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A chronicle of courage

Page 2 of 2 -- In October 1941, "one of the respected members of the community" asked Rabbi Oshry if he could commit suicide. His wife and children had been seized by the Nazis, and he knew that their murder was imminent. He also knew that the Nazis would most likely force him to watch as his family was killed, and the prospect of witnessing their deaths was a horror he couldn't bear to face. He begged for permission to take his own life and avoid seeing his loved ones die.

Later that month, the head of another household came to Rabbi Oshry "with tears of anguish on his face." His children were starving to death and he was desperate to find food for them. His query was about a bit of property that had been left behind by the family in the next apartment. The entire family had been butchered a few days earlier, and there were no surviving relatives. Under Jewish law, could he take what remained of their belongings and sell them to raise cash for food?

Next to such questions, answers seem almost superfluous. (The rabbi did not permit the suicide; he allowed the neighbors' property to be taken.) What is stunning is that men and women in the throes of such suffering and brutality were still concerned about adhering to Jewish law. In the lowest depths of the Nazi hell, in a place of terror that most of us cannot fathom, here were human beings who refused to relinquish their faith -- who refused even to violate a precept without first asking if it was allowed.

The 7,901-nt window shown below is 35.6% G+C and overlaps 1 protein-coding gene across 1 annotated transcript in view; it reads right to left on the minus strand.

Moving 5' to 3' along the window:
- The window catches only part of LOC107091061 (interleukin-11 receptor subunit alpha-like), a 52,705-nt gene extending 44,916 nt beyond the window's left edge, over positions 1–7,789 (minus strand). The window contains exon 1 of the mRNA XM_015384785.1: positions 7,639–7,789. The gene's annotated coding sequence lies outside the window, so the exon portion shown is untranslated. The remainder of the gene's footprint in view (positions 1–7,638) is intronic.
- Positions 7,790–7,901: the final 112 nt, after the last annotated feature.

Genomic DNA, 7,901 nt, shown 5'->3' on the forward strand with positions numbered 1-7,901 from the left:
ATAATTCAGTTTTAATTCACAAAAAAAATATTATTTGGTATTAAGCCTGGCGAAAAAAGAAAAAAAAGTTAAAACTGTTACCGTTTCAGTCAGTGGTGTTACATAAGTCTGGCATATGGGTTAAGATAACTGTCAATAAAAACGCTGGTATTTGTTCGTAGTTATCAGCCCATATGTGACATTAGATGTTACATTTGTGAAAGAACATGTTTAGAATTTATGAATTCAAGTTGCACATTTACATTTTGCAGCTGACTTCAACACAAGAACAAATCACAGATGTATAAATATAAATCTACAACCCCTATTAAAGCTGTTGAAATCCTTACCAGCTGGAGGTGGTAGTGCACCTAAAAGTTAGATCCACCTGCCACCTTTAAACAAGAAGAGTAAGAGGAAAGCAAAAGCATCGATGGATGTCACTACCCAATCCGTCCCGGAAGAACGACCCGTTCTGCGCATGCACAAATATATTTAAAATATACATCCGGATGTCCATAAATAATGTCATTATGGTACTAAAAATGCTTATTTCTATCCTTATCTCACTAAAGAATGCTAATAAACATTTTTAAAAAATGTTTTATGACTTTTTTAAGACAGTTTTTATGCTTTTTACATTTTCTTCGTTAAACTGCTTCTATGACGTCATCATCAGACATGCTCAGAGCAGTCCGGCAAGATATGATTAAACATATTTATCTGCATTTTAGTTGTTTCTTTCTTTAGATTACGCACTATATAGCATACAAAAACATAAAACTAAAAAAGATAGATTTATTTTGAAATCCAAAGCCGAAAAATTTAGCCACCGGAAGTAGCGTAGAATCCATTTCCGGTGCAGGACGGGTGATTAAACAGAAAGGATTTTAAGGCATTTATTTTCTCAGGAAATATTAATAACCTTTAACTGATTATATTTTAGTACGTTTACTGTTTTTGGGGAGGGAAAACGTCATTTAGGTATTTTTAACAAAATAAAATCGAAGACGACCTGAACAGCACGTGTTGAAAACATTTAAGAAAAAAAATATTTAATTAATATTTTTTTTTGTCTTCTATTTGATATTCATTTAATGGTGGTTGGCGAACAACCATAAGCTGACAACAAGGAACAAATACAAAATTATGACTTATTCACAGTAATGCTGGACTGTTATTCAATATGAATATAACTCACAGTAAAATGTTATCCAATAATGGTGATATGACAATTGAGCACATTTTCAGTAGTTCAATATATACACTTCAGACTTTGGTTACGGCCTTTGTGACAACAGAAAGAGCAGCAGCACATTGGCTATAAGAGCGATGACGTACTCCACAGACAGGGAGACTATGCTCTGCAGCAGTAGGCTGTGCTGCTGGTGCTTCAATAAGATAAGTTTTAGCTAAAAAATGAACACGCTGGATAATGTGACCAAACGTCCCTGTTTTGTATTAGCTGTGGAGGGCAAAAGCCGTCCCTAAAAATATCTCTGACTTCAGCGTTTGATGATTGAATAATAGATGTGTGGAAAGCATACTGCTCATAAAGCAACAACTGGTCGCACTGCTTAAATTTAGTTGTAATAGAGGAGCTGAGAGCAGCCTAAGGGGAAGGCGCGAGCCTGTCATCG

Violence, humiliation, and hunger will reduce some people to animals willing to do anything to survive. The Jews who sought out Rabbi Oshry -- like Jews in so many other corners of Nazi Europe -- were not reduced but elevated, reinforced in their belief, determined against crushing odds to walk in the ways of their fathers.

Some Jews fought the Nazis with guns and sabotage, Rabbi Oshry would later say; others fought by persisting in Jewish life. In the end, "Responsa from the Holocaust" is a chronicle of courage and resistance -- and a profound inspiration to believers of every faith.

Jeff Jacoby's e-mail address is jacoby@globe.com. 

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